Abstract: Le livre de Thomas Piketty « Le Capital au XXIème siècle » est ambivalent. D’un côté, une lecture théorique trop simple, fondamentalement a-institutionnelle, retient un taux de croissance définitivement exogène et ignore l’hétérogénéité du capital, faisant de la répartition des revenus et des richesses une donnée technique sans influence en retour sur la croissance elle-même. D’un autre côté, les faits stylisés rassemblés et les intuitions qui y sont associées incitent réfléchir sur les tenants et aboutissants de la répartition des revenus et des patrimoines pour lui redonner une place centrale dans la théorie économique et lui restituer sa dimension sociale.
    Keywords: capital; distribution ; growth; rent; wealth
    JEL: D30 H20 O40
    Date: 2014–11
    URL: http://d.repec.org/n?u=RePEc:spo:wpmain:info:hdl:2441/4c4c4nnru58a4obbds13ednod9&r=his
  33. By: Patricia Turco; Ricardo Firetti; Flavia Bliska; Eder Pinatti; Antonio Bliska; Sergio Tôsto
    Abstract: This study examines the relationship between the trajectory of technological innovations in Brazilian coffee regions in the period 1932-2012, with the economic growth and development in those areas. The objective of the study is to provide information to public and private institutions involved in research, development, innovation and extension, as well as to the authorities responsible for preparing the regional development policies and for making decisions regarding the application of financial and human resources. First, we studied the evolution of coffee research and identified the technologies that resulted in break points or key points for sectoral development. For this we conducted semi-structured interviews with 14 researchers, farmers and consultants related to the coffee sector. Second, based on the periods in which the breakpoints were identified, we analyzed the trajectories of innovations in each of the five main Brazilian coffee regions. For this, we developed a structured questionnaire, which was applied to 148 representatives of the coffee sector, by random sampling, for the following periods: ? 1932-1954: the beginning of coffee research at the first break point in the sectoral evolution: the release of the first 'modern' coffee cultivar ? 1955 - 1974: the consolidation of the adoption of this cultivar to the second breakpoint in the sectoral evolution: the release of the second 'modern' cultivar and the beginning of mechanized farming; ? 1975 - 1989: consolidation of mechanization and adoption of those two 'modern' cultivars; ? 1990 - 2000: expanding the use of irrigation in crops; ? 2001 - 2012: emphasis on the final product quality and integrated management of production. To analyze the information from the questionnaire, we used cluster analysis by two-way joining method, in which a graph of color scale is generated, which expresses in the vertical reading the technologies used in the analyzed period, and horizontally, the five periods identified in the survey, for Brazil as a whole and for each of the five Brazilian coffee regions. The results show that in regions where technological innovations were adopted and consolidated, there was an increase in productivity and that socioeconomic indicators are significantly better than in other regions.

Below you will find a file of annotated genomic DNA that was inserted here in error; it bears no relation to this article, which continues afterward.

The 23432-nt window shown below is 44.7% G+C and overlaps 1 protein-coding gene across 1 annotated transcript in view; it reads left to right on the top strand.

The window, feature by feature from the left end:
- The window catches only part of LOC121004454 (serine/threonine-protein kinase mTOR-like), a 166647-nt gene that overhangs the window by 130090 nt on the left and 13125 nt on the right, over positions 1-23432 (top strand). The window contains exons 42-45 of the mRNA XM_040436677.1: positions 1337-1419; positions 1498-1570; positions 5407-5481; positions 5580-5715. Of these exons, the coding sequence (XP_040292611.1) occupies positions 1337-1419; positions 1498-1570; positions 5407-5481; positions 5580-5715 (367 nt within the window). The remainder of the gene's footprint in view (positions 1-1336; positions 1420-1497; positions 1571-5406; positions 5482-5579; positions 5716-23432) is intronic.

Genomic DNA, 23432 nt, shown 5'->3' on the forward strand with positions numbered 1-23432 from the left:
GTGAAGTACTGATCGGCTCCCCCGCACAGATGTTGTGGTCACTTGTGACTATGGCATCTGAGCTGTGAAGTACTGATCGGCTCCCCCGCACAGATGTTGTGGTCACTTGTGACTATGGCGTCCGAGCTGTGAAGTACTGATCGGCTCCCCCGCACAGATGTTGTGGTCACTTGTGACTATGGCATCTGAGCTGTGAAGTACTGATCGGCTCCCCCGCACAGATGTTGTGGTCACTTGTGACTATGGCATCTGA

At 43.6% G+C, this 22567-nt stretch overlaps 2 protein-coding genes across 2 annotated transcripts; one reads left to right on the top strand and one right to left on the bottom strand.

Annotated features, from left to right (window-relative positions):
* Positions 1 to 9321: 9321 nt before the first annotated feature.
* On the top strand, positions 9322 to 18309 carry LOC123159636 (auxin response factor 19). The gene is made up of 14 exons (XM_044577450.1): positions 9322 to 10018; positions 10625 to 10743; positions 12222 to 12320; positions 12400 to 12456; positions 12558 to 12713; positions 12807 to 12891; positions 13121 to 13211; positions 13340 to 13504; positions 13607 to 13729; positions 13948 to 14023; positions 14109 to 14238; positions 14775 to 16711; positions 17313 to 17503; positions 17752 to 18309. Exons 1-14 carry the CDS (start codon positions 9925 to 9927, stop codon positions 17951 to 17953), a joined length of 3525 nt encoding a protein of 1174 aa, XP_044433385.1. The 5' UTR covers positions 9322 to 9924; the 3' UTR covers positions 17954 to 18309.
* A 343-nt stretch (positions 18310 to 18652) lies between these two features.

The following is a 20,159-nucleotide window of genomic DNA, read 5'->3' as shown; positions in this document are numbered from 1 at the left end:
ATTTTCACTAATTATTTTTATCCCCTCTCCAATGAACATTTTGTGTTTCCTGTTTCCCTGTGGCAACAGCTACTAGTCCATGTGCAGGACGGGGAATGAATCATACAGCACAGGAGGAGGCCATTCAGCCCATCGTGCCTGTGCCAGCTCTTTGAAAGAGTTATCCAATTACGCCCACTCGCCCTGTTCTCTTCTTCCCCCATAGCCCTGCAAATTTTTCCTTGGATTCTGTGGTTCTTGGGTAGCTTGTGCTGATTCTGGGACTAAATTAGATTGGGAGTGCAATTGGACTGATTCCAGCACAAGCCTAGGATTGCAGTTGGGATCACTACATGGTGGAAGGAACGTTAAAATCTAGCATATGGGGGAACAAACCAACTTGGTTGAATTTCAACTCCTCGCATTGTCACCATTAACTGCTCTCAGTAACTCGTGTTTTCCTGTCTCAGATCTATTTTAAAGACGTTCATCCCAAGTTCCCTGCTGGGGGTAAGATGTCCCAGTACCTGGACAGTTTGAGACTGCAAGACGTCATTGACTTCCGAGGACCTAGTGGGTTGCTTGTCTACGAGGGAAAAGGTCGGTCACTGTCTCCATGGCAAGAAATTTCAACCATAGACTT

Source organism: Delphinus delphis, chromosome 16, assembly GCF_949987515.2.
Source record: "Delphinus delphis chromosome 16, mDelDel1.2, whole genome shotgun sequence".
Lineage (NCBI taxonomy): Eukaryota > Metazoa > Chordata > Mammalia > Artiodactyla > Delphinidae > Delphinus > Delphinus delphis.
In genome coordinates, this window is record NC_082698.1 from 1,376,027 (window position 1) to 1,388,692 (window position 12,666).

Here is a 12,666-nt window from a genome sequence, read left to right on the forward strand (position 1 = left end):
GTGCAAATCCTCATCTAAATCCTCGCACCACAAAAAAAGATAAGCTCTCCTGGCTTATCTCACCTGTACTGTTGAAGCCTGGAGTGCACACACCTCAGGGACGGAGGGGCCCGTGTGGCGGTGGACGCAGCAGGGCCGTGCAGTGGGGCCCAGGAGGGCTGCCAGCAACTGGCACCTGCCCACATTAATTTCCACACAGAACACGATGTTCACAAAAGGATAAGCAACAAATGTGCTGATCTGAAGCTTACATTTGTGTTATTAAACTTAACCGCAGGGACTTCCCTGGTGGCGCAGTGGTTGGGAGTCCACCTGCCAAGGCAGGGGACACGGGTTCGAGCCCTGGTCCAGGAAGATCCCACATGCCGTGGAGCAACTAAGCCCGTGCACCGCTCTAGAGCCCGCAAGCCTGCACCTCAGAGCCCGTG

Keywords: Coffee production; Regional Development; Multivariate Analysis
    JEL: Q
    Date: 2014–11
    URL: http://d.repec.org/n?u=RePEc:wiw:wiwrsa:ersa14p517&r=his
  34. By: Ignacio Zubizarreta
    Abstract: En este documento de trabajo nos centraremos en la figura del conciliador o componedor político. La temática puede resultar de particular interés para aquellos estudiantes en ciencias políticas y relaciones internacionales. Por un lado, porque el ejercicio de toda mediación implica una condición especial para el manejo –y manipulación– de redes sociales. Por otro, porque supone el ejercicio de una transversalidad a través de distintos campos políticos que sólo puede explicarse gracias a los lazos que pudieron establecer los agentes en el derrotero de sus vidas. Considero que los componedores políticos –pero aún más, el fracaso de sus cometidos– representan una cabal muestra de la dinámica del faccionalismo propio del siglo XIX. La labilidad del campo de pertenencia faccioso dejó ciertos cotos para que algunos actores tuviesen afinidad con miembros de los bandos antagónicos, lo que pone en evidencia una capacidad excepcional para intentar una transacción. Lo que se pretende presentar en este apartado son una serie de situaciones en las que se buscó la conciliación política entre las facciones en pugna (la unitaria y la federal), con el objetivo de intentar comprender no sólo cómo se efectuaba esa intermediación, sino también, procurar discernir el porqué de sus fracasos.